Date of Award


Document Type


Degree Name

Master of Science (MS)


Civil and Environmental Engineering

First Advisor

Mandar M. Dewoolkar

Second Advisor

Dryver R. Huston


Prefabricated and pre-stressed reinforced concrete beams and girders are integral components of many highway structures, including those built by rapid construction techniques. Concerns exist regarding the development of cracks during curing, form removal, detensioning, transport, installation, and operation. Non-destructive, Acoustic Emission (AE) sensing techniques have the potential for detecting and locating cracking in prefabricated, pre-stressed concrete girders used as Prefabricated Bridge Elements and Systems (PBES) used in rapid construction practices as part of a Quality Assurance/Quality Control (QA/QC) program. AE sensing records transient elastic waves produced by the release of stored elastic energy resulting in plastic deformations (i.e., crack nucleation and growth) with an array of point sensors. The AE instrument system is relatively portable which can allow for it to be an option for both off-site fabrication QA/QC as well as on-site field QA/QC. This thesis presents a multi-stage research initiative on acoustic emission monitoring of prefabricated and pre-stressed reinforced concrete beams used in highway bridge construction during detensioning, craned removal from formwork and transport to bridge sites, along with supporting laboratory tests and numerical analysis.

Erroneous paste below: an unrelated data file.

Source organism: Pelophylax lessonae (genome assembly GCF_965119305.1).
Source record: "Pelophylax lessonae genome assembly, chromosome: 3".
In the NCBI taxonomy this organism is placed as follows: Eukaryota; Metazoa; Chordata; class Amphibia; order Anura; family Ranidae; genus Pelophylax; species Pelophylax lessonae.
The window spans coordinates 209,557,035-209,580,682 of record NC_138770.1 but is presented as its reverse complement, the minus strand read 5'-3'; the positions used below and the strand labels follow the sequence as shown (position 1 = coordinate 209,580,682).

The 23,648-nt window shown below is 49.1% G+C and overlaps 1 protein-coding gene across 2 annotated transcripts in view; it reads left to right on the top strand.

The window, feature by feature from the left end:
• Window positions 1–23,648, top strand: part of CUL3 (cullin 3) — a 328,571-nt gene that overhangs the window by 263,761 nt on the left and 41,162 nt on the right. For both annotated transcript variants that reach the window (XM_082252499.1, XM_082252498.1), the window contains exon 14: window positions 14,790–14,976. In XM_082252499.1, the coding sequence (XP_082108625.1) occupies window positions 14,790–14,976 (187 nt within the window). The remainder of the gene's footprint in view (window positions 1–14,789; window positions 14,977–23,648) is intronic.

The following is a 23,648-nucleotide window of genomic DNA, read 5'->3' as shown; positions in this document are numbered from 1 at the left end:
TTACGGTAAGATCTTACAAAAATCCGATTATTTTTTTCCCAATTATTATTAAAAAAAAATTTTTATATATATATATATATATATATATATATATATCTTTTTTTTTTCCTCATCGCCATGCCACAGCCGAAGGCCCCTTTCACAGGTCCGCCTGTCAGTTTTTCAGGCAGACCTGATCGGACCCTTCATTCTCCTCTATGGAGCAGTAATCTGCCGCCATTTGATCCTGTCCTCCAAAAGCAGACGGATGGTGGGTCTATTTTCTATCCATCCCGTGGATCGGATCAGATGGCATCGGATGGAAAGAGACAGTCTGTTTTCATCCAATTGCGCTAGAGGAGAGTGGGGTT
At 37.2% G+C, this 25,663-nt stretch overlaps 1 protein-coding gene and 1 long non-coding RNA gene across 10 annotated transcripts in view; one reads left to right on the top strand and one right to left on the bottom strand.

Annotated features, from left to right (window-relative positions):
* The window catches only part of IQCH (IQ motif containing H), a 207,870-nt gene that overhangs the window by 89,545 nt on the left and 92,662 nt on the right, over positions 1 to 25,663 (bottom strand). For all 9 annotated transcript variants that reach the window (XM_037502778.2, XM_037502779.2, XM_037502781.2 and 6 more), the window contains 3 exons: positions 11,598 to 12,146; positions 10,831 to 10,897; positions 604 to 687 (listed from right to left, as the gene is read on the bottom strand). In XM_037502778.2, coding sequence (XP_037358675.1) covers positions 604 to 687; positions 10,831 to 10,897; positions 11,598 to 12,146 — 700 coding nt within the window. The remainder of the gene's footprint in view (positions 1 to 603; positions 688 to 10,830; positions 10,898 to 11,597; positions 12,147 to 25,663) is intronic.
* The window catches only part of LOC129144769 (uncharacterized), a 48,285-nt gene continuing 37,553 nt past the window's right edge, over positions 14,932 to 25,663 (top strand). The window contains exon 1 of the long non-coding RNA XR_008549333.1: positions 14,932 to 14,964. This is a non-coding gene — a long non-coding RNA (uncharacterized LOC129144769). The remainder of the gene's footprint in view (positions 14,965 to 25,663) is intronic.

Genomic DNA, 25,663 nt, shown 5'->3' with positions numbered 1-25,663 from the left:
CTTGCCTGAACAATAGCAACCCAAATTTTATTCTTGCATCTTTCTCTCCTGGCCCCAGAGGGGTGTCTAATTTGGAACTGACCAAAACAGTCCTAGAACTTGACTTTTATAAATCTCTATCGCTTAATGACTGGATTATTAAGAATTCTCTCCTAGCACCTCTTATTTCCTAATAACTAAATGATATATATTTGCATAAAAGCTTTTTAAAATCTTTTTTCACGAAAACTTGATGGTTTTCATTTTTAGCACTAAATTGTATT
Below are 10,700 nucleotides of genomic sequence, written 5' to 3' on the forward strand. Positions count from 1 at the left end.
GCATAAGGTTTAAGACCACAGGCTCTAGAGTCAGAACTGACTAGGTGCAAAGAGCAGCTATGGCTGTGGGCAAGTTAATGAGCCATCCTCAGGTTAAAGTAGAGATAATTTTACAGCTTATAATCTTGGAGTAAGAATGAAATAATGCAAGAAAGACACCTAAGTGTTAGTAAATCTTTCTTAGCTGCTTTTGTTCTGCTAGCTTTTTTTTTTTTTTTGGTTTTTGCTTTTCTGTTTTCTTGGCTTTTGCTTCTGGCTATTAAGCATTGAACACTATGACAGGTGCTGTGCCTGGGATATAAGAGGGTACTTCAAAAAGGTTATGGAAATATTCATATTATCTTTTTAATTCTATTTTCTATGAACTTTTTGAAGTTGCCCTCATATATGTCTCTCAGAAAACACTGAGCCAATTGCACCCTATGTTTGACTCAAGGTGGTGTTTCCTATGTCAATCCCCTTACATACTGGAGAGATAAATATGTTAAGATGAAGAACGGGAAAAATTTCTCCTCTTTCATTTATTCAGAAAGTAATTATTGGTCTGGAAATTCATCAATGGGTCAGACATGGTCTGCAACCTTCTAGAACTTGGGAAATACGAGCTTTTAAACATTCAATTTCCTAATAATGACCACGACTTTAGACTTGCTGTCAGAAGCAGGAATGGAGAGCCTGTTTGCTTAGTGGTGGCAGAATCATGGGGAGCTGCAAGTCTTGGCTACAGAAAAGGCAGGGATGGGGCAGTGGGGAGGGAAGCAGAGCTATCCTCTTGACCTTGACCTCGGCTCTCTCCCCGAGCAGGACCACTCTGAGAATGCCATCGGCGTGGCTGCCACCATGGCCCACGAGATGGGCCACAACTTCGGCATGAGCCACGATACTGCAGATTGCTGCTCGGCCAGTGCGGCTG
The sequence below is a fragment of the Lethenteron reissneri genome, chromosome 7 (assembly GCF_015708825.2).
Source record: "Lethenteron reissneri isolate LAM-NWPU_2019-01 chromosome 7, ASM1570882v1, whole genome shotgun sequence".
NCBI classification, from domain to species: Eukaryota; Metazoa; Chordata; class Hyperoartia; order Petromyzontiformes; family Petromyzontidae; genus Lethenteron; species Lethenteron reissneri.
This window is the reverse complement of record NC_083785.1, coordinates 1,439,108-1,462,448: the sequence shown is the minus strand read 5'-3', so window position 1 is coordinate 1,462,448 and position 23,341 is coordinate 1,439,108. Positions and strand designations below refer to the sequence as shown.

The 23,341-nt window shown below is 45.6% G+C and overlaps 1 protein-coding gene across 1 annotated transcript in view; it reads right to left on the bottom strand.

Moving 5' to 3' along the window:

The specific objectives of this research were to: 1. Identify suitable instruments to monitor pre-stressed and/or post-tensioned concrete girders for cracking activity; 2. Design and develop a reusable instrumentation package; 3. Measure performance and condition of concrete girders during fabrication and transport; and 4. Identify test protocols and possible accept/fix/reject criteria for structural elements based on information from monitoring system. Presented are results from laboratory, full-scale girder fabrication, and transport monitoring, along with overall conclusions and recommendations for future research.



Number of Pages

150 p.